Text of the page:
How (and why) I still remain a Czech and a Slovak. A 2018 afterword
The essay on ‘How I became a Czech and a Slovak’ was written in 2008 as a reflection on my very personal experience of what can be called retroactively the ‘power of powerless’ and (east) European solidarity. It was published in May 2008, a few months before Russian troops, armed with heavy artillery, tanks and aircraft, invaded a small mountainous country in the Caucasus: Georgia. The basic reason for the invasion was simple – to prevent the drift of that country toward the West and, inter alia, give a lesson to other post-Soviet neighbours who might have dared to follow suit.
At the global level, the event passed virtually unnoticed. Western media at the time praised Chinese autocrats for their perfect organization of the Olympic games; western leaders, as if nothing had happened, shook hands with the Russian president in Beijing and smiled happily; the western public enjoyed the holidays and passively consumed the Moscow-baked narrative about reckless Georgia that had attacked peace-loving Russia and got its just deserts. Western reaction boiled down ultimately to expressions of ‘deep concern’ and calls for ‘both sides of the conflict’ to refrain from violence and settle the problem peacefully. Both the rapist and the victim of the rape were supposed to feel satisfied.
The West’s evasiveness and ambiguity came as little surprise to me since I’ve long since learnt that, in politics, interests usually prevail over values, that politicians depend primarily on their native, not foreign, electorates, and that the sheer amount of global poverty, suffering and injustice is so huge that you would certainly go crazy if you were to think about it all the time. Human beings have developed a whole set of complacent arguments disguised as common wisdom – like ‘charity begins at home’, ‘might makes right’, and ‘God helps those who help themselves’.
This does not mean that there is no room for morality in politics, or that we should not remind politicians about the values and principles upon which the liberal-democratic West was built. The trade-off between values and interests is really difficult and sometimes irresolvable. But every time we sacrifice our values for the sake of interests we risk ultimately losing both.
I came to believe that we are entitled to criticize western evasiveness and ambiguity, hypocrisy and betrayal only if we possess a healthy dose of self-criticism – both personal and national. It means, in particular, that we cannot demand from the West solidarity with our seventy-plus political prisoners in Russia unless and until we expose the same solidarity with political prisoners all over the world. We cannot expect much western concern about the Russian-occupied regions of Donbas and Crimea if we don’t care ourselves about, for instance, Chinese-occupied Tibet. We cannot blame western governments for their opportunistic flirtation with rogue regimes if we tolerate the same ambiguity on the side of our own government.
In Michael Winterbottom’s 1995 film ‘Welcome to Sarajevo’ there is a remarkable episode when UN dignitaries visit the besieged city, terrorized by artillery shelling and snipers’ shooting. ‘When are you going to act?’ the journalists ask the visitors with frustration. ‘When are you going to rescue at least the children?’ – ‘Well’, the top official responds, ‘we have some plans on the table. But believe me, there are at least 13 other places in the world where the situation is even worse than here’.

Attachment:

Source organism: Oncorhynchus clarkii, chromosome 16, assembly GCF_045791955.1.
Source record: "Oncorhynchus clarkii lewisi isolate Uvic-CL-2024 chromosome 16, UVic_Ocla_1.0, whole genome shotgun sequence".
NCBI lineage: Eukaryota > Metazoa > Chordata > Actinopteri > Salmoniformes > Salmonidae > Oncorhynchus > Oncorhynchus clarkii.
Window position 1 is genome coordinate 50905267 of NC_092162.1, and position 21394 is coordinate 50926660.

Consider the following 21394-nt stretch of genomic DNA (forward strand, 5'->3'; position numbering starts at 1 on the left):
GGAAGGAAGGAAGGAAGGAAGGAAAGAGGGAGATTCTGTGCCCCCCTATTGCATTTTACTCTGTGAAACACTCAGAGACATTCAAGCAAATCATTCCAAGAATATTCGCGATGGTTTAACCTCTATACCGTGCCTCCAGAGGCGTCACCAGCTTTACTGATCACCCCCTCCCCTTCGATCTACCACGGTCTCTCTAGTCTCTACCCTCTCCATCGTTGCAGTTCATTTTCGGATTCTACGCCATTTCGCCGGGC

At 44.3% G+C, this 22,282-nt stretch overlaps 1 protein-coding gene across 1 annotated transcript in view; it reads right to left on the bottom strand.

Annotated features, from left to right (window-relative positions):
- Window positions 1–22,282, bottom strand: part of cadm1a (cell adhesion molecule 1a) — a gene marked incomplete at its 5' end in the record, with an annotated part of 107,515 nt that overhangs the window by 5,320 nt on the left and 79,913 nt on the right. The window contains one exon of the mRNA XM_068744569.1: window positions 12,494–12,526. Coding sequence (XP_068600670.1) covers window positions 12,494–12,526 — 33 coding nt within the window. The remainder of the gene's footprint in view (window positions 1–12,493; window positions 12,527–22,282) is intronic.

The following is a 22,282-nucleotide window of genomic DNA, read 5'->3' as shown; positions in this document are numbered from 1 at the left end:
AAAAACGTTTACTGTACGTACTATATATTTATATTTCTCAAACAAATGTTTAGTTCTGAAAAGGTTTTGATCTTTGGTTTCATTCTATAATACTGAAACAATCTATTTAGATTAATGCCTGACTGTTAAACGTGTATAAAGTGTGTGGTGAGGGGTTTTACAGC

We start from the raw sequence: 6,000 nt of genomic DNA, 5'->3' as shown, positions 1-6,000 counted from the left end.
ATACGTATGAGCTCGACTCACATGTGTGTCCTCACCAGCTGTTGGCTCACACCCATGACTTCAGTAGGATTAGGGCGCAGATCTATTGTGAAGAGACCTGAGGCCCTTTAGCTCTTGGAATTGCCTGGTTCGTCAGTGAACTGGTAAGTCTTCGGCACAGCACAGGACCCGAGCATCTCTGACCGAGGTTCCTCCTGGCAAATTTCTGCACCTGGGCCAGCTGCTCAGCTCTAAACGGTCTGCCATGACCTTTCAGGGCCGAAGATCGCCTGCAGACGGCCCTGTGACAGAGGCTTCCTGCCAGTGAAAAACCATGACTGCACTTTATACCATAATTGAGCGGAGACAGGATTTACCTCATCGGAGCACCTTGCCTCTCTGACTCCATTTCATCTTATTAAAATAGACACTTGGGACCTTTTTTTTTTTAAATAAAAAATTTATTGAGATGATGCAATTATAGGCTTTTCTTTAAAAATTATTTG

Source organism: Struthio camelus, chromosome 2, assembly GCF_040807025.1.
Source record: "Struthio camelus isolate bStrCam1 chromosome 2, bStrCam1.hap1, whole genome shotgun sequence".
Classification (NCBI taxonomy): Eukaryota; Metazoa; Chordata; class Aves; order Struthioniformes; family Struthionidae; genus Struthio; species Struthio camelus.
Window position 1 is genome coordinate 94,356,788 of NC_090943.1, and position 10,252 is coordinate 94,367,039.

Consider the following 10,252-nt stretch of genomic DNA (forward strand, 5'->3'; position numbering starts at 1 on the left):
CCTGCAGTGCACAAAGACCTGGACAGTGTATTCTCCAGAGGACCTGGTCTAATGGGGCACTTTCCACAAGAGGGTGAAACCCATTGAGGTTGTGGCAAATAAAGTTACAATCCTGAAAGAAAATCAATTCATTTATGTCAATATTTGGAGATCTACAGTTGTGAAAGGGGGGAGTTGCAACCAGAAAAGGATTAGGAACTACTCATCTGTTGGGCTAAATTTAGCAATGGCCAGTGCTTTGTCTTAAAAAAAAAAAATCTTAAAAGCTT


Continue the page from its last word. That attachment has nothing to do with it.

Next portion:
I drew two lessons from that episode. First, we should always remember that our plight is probably not the grimmest; there might be at least 13 countries or nations that are doing much worse. And secondly, we should always remind the proverbial ‘internationals’ about all the 14 dire cases rather than only one, the dearest for us. This would not only make our stance more credible and morally sound, but also disable the proverbial ‘internationals’ from indulging themselves in all 14 places with the same excuse for doing nothing.
In 2008, after the Russian invasion in Georgia, I was not much surprised by the western reaction to that event or, rather, lack thereof. It stemmed from a long tradition of realpolitik which presumed that some states are entitled to much more sovereignty than others, and can manage the ‘legitimate sphere of their privileged interests’ at their whim. This assumption determined both the post-WWI and post-WWII European order, facilitated the Soviet invasion of Hungary in 1956 and of Czechoslovakia in 1968, and legitimized the Soviet demand for Jaruzelski’s military crackdown on Polish workers in 1981.
Stanisław Barańczak, a prominent Polish poet and essayist, complained bitterly at the time about the West’s self-indulgent readiness to shift all the responsibility from perpetrators onto their victims: ‘Everybody in the West asks whether Solidarity went too far; nobody asks whether General Jaruzelski went too far. Despite all its sympathy and compassion, the West seems to accept silently the basic assumption of Eastern propaganda: that the communist authorities are always right when they’re defending their monopoly of power. They never go too far, even when they declare a state of war against their own people. It’s the people who go too far and who quite necessarily bring defeat upon themselves each time they demand some clean air to breathe – some of those basic liberties the West enjoys’.
In 2008, it was the Georgians who ‘went too far’ with their naïve belief in national sovereignty and the inviolability of recognized borders, but certainly not Russians who, whatever they do, never go too far – just because very few western leaders have the guts to call a spade a spade and a rogue state a rogue state.